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Dodgers win is a singular success

A two-out single drove in Austin Barnes twice, giving LA their 7th straight win

Seattle Mariners v Los Angeles Dodgers Photo by Harry How/Getty Images

It’s incredible how two teams can play each other two days in a row and have the games be so different. But the end result was the same, and Tuesday was fittingly decided by a Seager.

Corey Seager singled home the go-ahead run in the eighth inning for a 2-1 win over the Mariners, the seventh victory in a row for the Dodgers.

After a slugfest that featured 20 runs on Monday, the Dodgers and Mariners staged a pitching duel Tuesday, combining for only three runs, that scored on two ground ball singles and a ground out.

Austin Barnes continued his offensive resurgence with two singles, extending his hitting streak to seven games, five of which have been multi-hit contests. He led off the sixth with a single, advanced to second on a ground ball, then scored the first run of the game on a two-out single to left field by Justin Turner.

Barnes easily beat the throw from Dee Gordon, a sharp contrast to the fourth inning, when Seager was held at third on a fly out to Gordon in medium left.

Barnes also walked in the eighth, then stole second to set the stage for Seager’s winning hit. Barnes had the green light, and took second base after the Mariners decided to play behind him.

“I was a little confused, because I can run a little bit,” Barnes said. “I’m not super slow, so I just took a shot.”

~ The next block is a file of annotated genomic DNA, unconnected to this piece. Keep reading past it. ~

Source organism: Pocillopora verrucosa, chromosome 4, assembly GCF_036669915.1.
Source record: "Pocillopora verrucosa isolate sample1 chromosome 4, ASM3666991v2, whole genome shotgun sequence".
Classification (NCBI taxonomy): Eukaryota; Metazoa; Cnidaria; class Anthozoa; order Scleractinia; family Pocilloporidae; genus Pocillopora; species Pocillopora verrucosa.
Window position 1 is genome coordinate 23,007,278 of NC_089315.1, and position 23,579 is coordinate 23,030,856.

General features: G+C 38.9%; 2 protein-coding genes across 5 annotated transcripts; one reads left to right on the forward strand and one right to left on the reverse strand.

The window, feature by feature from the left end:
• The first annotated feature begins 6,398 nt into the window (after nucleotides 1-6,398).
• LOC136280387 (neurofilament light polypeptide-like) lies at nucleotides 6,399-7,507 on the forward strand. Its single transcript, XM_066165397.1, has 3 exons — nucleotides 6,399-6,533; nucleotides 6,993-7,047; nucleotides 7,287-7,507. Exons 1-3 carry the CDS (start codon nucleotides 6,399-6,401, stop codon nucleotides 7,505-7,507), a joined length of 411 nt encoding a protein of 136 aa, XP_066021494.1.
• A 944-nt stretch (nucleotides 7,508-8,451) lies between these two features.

That shot paid off.

More zeroes

Tony Gonsolin was magnificent again, allowing only two singles and hitting a batter in six innings, matching the longest start of his career. Gonsolin struck out three in his third straight scoreless start, and maxed out at 98 mph.

“Strength-wise, I feel like I’m as strong as I’ve ever been. Mechanically, I’m as good as I’ve ever been,” Gonsolin said. “I’m just kind of going out there and throwing with good intent and a little bit of an extra edge.”

He’s done just about everything possible to stay in the rotation, allowing nine baserunners, including only one extra-base hit in 14⅔ scoreless innings, with 12 strikeouts.

“Tony did everything he can do, and that’s the most important part. I think we’ve got some some difficult decisions,” manager Dave Roberts said after the game. “With Ross [Stripling] in the rotation and trying to get him on track, with Alex [Wood] coming back at some point, and with a taxed bullpen, there’s things that we’ve got to discuss internally.

“We’ll do what’s best for all of us. But obviously, looking out whether it’s short term or longer term, Tony certainly going to be a big part of this.”

Marco Gonzalez was just as good, if not better. He allowed only one run in seven innings, striking out nine. The Dodgers are hitting just .209/.318/.345 against left-handed pitchers this season, including .197/.290/.323 against southpaw starters.

Tuesday particulars

Home runs: none

WP — Blake Treinen (2-1): 1⅔ IP, 1 strikeout

LP — Dan Altavilla (1-2): 1 IP, 1 hit, 1 run, 2 walks, 2 strikeouts

Up next

These teams shift to Seattle for two more games, with Julio Urias starting Wednesday night (6:40 p.m. PT, SportsNet LA), facing right-hander Taijuan Walker for the Mariners.